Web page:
Sponge density increases with depth throughout the Caribbean
Mesophotic coral reefs (MCEs) are ecologically unique components of coral reef ecosystems that occur at depths from ~30 to 150 m where they support a high number of depth-endemic species. One ecologi- cally important taxonomic group that can, especially in the Caribbean basin, dominate these habitats are sponges where they occur throughout the shallow (<30 m) to mesophotic depth range. There are an increasing number of studies on MCEs generally, and sponges have become a focal area for many of these studies as they exhibit a number of ecological and functional traits that vary with increasing depth. Here, we use an analysis of both historical and contemporary data to test the recently described “sponges increase with depth” hypoth- esis. While this hypothesis has recently been rejected without benefit of any quantitative analysis, we show that the density or percent cover of sponges increases over the shallow to mesophotic depth range for multiple reef sites in the Caribbean, and also in the Pacific at selected sites. The proximate cause for this pattern appears to be the increasing availability of trophic resources, and the ability to differentially use those resources, with increasing depth. The increase in sponge density or percent cover with depth is potentially global in nature and results in diverse, and unique, sponge-dominated communities at mesophotic depths.
Large-scale invasion of western Atlantic mesophotic reefs by lionfish potentially undermines culling-based management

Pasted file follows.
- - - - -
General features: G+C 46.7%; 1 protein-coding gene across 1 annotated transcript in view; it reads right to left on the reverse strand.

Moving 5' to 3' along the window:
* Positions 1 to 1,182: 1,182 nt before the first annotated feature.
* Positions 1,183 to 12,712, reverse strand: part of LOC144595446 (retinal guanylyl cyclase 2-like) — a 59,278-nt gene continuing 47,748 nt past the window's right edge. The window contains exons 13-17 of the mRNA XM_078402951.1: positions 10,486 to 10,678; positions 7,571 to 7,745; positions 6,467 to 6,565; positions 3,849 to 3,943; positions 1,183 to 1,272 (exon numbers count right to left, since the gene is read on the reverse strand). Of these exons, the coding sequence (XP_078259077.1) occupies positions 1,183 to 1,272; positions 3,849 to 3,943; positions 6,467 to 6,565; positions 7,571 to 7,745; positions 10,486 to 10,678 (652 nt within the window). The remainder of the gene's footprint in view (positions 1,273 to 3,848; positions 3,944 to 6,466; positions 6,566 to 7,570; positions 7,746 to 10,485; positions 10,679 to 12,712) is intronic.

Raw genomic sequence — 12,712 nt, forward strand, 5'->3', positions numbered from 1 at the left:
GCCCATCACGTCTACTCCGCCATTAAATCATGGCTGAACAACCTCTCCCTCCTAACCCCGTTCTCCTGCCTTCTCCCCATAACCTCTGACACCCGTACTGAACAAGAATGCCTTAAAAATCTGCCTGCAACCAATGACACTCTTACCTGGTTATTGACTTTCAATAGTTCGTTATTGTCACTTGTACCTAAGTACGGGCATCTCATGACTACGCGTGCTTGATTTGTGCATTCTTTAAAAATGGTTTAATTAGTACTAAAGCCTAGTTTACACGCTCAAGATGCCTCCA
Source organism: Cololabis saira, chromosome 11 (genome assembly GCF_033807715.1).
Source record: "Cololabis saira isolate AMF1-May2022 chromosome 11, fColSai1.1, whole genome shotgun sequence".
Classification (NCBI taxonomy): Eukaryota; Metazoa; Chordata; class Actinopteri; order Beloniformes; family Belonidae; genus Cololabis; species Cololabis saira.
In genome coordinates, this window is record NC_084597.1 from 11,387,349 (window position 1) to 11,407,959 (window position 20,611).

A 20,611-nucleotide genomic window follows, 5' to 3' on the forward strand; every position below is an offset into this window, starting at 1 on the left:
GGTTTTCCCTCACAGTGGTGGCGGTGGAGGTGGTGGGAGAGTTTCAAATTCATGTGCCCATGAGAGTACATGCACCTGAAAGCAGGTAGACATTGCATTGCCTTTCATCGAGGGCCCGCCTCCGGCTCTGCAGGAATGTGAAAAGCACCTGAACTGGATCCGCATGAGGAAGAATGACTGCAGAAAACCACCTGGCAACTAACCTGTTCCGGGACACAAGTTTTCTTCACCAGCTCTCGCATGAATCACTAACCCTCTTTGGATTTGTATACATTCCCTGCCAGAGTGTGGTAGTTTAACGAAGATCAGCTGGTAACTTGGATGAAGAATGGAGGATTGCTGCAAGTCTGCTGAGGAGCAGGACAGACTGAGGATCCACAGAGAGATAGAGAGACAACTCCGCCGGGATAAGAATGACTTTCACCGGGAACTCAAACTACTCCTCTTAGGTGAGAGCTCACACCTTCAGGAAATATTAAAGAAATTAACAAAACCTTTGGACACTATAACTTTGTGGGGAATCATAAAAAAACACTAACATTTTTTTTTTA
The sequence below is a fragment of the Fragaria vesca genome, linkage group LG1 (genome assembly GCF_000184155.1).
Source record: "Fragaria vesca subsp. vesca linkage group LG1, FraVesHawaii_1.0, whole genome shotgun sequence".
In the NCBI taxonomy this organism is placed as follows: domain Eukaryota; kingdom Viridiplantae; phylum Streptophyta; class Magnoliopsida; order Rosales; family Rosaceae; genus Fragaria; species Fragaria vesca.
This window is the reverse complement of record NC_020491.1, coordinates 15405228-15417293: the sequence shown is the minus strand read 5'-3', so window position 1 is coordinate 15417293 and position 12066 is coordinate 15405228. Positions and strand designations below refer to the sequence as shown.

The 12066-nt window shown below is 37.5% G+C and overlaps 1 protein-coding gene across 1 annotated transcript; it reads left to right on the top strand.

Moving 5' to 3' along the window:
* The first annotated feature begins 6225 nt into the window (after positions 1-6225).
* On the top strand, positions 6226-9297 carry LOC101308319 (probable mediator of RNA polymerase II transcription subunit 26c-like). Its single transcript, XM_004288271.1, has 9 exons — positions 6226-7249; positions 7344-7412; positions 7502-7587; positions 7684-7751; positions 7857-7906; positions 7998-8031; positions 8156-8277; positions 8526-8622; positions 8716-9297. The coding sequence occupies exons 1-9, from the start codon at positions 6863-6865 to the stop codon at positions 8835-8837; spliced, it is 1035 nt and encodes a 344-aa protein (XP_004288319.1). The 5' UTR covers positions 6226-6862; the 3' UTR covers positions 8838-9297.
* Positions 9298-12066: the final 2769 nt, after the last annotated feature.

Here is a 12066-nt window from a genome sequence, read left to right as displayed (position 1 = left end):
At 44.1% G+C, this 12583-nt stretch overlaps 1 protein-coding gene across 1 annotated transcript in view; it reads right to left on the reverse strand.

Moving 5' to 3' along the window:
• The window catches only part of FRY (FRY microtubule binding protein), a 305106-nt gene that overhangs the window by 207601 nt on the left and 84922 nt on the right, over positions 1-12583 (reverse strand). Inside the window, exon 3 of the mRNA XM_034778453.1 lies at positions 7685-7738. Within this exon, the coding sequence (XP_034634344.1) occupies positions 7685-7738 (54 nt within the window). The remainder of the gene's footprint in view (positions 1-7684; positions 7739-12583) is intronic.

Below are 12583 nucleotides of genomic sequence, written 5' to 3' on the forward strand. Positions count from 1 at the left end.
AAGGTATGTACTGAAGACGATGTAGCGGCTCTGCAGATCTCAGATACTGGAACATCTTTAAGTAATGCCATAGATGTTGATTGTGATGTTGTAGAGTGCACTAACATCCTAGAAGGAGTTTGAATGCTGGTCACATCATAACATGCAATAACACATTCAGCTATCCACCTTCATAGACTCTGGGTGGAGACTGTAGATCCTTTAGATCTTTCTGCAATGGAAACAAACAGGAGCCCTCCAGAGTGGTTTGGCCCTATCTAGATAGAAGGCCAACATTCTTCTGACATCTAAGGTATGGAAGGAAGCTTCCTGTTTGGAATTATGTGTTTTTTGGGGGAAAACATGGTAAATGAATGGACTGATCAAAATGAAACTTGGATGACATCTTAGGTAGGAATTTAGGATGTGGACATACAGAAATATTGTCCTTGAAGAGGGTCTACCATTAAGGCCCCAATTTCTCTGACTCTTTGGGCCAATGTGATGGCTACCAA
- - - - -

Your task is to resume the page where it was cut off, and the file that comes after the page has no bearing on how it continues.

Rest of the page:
The detrimental effects of invasive lion- fishes (Pterois volitans and Pterois miles) on western Atlantic shallow reefs are well documented, including declines in coral cover and native fish populations, with disproportionate predation on critically endan- gered reef fish in some locations. Yet despite individ- uals reaching depths [100 m, the role of mesophotic coral ecosystems (MCEs; reefs 30–150 m) in lionfish ecology has not been addressed. With lionfish control programs in most invaded locations limited to 30 m by diving restrictions, understanding the role of MCEs in lionfish distributions remains a critical knowledge gap potentially hindering conservation management. Here we synthesise unpublished and previously published studies of lionfish abundance and body length at paired shallow reef (0–30 m) and MCE sites in 63 locations in seven western Atlantic countries and eight sites in three Indo-Pacific countries where lionfish are native. Lionfish were found at similar abundances across the depth gradient from shallow to adjacent MCEs, with no difference between invaded and native sites. Of the five invaded countries where length data were avail- able three had larger lionfish on mesophotic than shallow reefs, one showed no significant difference while the fifth represented a recently invaded site. This suggests at least some mesophotic populations may represent extensions of natural ontogenetic migra- tions. Interestingly, despite their shallow focus, in many cases culling programs did not appear to alter abundance between depths. In general, we identify widespread invasive lionfish populations on MCE that could be responsible for maintaining high densities of lionfish recruits despite local shallow-biased control programs. This study highlights the need for manage- ment plans to incorporate lionfish populations below the depth limit of recreational diving in order to address all aspects of the local population and maximise the effectiveness of control efforts.